On the evening of April 21st, my wife’s oldest sister passed away after a long battle with cancer. Later that night I had what we think was a bad reaction to prescribed medication and I blanked out at the wheel and totaled my car. My airbag didn’t deploy, so I face-planted into the steering wheel and ended up with two very large black eyes, two completely bruised arms, bruised ribs and a wrenched back. While never losing consciousness, I couldn’t recognize my wife at the hospital. I somehow lost 3+ days from my memory. A few days later, our very affectionate 19 year-old cat had to be put to sleep. And then my family doctor told me I needed to lose 90 pounds. I was on the verge of a serious personal pity party.
You’ve all had times like this, where it seems that everything that could go wrong did go wrong. It’s now four weeks later and we can look back with at least a little perspective. The black and blues are gone. Life without my sister-in-law is still going on and we know she is in a better place. We no longer expect to feel our cat nuzzling up to us–wanting to be picked up. I do still have sore ribs and my back muscles are still spasming whenever I do anything, but I’m alive and back to being aware. And I’ve lost 10 pounds.
Someone once asked me how these kind of things could happen to a Christian and quoted Paul, The temptations in your life are no different from what others experience. And God is faithful. He will not allow the temptation to be more than you can stand. When you are tempted, he will show you a way out so that you can endure (1 Corinthians 10:13). But we need to understand what that verse is saying. It says that God will not allow Satan to bring temptation, or enticement to sin, into our life that is too much for us to say no to it. When we are tempted to sin, God will make a way for us to resist it. That is because He wants us to live holy lives, just as Christ who calls us is holy.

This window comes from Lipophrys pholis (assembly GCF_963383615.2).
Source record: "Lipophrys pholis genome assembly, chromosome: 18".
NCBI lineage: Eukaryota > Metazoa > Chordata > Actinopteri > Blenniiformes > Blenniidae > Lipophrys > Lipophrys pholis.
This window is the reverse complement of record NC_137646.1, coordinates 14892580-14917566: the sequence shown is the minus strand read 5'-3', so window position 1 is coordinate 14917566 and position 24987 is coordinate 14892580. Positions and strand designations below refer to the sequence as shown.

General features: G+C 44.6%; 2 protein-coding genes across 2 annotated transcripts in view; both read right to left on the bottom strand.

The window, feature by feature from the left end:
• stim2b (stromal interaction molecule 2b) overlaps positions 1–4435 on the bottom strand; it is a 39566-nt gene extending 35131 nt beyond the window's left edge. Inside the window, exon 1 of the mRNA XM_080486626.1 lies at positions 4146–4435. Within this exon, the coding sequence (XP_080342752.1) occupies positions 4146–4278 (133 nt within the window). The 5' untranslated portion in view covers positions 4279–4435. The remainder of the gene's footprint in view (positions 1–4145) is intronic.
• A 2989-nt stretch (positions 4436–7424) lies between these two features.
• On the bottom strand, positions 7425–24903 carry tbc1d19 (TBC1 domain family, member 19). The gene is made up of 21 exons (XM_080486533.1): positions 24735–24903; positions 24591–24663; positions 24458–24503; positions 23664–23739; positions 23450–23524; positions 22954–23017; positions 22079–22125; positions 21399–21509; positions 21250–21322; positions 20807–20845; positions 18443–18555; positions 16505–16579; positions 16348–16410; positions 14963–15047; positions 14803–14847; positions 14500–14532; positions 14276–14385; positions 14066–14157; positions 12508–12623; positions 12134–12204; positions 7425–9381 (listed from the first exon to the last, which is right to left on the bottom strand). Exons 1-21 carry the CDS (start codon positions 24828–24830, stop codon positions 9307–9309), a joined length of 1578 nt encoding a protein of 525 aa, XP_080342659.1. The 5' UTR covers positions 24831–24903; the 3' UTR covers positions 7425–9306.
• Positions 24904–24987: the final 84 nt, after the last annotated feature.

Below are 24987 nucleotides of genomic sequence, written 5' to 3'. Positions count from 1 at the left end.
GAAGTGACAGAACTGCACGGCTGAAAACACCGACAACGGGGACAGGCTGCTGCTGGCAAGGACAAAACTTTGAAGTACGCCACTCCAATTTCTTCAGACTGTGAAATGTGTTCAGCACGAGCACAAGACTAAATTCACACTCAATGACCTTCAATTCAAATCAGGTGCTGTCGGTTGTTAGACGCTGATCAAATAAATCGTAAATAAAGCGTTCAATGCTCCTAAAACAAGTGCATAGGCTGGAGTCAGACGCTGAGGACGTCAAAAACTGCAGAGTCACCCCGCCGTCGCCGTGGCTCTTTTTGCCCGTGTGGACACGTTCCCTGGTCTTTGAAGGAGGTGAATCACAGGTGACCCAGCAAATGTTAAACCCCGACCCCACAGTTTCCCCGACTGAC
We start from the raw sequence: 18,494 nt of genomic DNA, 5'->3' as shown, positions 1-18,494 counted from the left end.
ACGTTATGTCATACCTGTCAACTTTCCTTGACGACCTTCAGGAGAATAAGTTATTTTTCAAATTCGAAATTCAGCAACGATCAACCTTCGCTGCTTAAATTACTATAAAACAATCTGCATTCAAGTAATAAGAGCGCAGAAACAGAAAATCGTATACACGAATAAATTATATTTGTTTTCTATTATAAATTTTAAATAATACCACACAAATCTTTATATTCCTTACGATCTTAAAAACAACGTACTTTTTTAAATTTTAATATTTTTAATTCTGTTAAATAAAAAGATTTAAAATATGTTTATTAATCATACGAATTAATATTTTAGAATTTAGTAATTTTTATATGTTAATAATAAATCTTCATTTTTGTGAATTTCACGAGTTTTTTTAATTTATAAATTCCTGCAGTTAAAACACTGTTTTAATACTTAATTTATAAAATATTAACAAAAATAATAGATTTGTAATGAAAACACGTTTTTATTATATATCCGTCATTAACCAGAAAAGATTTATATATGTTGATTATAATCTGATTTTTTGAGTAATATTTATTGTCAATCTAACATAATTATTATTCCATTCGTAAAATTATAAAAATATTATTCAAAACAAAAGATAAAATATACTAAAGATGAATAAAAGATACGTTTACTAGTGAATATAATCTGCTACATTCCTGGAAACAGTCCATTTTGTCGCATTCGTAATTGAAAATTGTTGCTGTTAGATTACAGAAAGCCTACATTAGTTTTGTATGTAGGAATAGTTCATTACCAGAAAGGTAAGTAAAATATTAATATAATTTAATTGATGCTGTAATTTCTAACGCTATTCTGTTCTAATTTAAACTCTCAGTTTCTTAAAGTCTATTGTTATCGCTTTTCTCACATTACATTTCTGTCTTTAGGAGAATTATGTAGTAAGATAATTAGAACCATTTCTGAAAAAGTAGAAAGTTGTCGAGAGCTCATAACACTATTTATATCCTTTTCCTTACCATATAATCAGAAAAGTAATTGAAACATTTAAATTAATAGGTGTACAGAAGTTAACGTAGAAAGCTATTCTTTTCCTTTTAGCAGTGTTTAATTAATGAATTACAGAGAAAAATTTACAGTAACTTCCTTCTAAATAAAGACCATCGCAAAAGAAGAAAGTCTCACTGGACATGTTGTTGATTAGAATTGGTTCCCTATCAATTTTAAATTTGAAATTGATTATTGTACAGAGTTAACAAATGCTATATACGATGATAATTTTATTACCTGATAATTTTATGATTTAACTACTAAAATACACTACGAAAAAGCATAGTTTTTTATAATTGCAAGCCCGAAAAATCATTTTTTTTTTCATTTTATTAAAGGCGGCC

It does not say that we will not suffer hardship and loss. In fact, In his second letter to the Corinthians he writes, For we do not want you to be unaware, brothers, of the affliction we experienced in Asia. For we were so utterly burdened beyond our strength that we despaired of life itself.
It’s important to finish what Paul had to say about these burdens. In fact, we expected to die. But as a result, we stopped relying on ourselves and learned to rely only on God, who raises the dead. And he did rescue us from mortal danger, and he will rescue us again. We have placed our confidence in him, and he will continue to rescue us (II Corinthians: 1:9-10).
When we face disasters and circumstances that are beyond our abilities to handle, we have two choices. Like the cartoon images above, we can strap them all to our own back and struggle to carry them–using all our energies and talents simply trying to survive. Or we can pack them up and give them as an offering to the only One who can lift them for us–allowing us to continue onward on the path that He wants us to follow.
That’s why I take pleasure in my weaknesses, and in the insults, hardships, persecutions, and troubles that I suffer for Christ. For when I am weak, then I am strong. (II Corinthians 12:10). Trying bear up my own just wasn’t working. Admitting to my own weakness gave God the opening to give me His strength. And that has made all the difference.